Rafed English

The necessity of delegation of auhtority by Allah

Adapted from: "The Uprising of Ashura and Responses to Doubts" by: "‘Ali Asghar Ridwani"

Some doubters say that if the Divine Lawgiver entrusts the matter of deciding when and how to hold religious rites to common parlance it follows that Allah has delegated religious lawmaking. They contend that this type of relinquishment is null and void.


Application of a general rule to a current specific instance does not amount to entrusting or delegating one’s lawgiving authority. Delegation in this sense is only true when the general rule has been obtained by common parlance. To put it another way, secondary meanings are of two types:

a. Predicate secondary meaning: in which the essence is consequential; hence, the predicate is also consequential, such as loss, sin, forgetfulness, disinclination, anxiety, etc.

b. Subject secondary meaning: which is defined as an instance that occurs to the subject, not to the predicate. The essences of these accompanying instances are not secondary but primary and only their subjects are secondary; such as instances which pertain to holding one’s parents in high respect and paying due honor to a guest and other topics of this kind.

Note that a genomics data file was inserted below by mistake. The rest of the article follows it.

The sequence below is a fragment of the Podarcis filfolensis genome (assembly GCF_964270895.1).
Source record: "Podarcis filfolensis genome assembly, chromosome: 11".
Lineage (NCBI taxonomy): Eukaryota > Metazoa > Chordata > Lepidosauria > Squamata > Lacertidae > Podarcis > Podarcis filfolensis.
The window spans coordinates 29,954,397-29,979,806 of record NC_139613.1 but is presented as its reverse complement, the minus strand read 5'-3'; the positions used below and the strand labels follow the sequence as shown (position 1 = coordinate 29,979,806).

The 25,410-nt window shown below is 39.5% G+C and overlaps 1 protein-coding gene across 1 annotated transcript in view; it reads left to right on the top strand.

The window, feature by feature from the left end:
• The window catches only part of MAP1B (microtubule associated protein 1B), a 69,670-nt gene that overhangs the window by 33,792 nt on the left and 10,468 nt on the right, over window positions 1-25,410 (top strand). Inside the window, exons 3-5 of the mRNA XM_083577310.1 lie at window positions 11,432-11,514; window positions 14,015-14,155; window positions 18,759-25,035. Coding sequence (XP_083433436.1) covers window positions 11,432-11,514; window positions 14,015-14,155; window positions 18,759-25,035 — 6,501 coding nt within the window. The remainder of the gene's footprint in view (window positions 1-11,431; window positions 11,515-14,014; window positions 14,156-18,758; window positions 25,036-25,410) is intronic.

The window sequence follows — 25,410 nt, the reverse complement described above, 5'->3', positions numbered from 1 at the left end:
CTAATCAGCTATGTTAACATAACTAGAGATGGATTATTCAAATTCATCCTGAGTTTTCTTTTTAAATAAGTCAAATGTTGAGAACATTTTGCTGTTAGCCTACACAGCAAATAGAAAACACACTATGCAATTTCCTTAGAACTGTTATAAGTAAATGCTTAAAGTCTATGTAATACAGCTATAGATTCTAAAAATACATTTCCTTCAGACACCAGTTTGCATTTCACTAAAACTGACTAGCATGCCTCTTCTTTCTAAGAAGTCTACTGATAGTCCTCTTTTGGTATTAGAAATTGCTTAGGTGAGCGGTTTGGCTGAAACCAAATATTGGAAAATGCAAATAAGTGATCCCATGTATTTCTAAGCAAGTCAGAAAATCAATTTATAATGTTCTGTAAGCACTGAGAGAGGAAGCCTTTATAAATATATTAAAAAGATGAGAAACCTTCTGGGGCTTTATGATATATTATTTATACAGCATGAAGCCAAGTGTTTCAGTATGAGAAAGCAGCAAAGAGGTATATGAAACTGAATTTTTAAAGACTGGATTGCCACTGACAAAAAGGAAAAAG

Their predicates are primary, but their subjects are secondary; that is to say, different conditions apply in various instances.

About this particular matter, we say: paying due respect is a primary concept that is demanded by wisdom and divine law, but the customs and common practices that apply to paying due respect to others are subject to change and only originate in the subject of the predicate, not in the predicate itself.

In other words, respect itself is a constant, but the customs regarding respect vary. These customs have been entrusted to common parlance so long as there is no specific prohibition placed on the particular subject by divine law.

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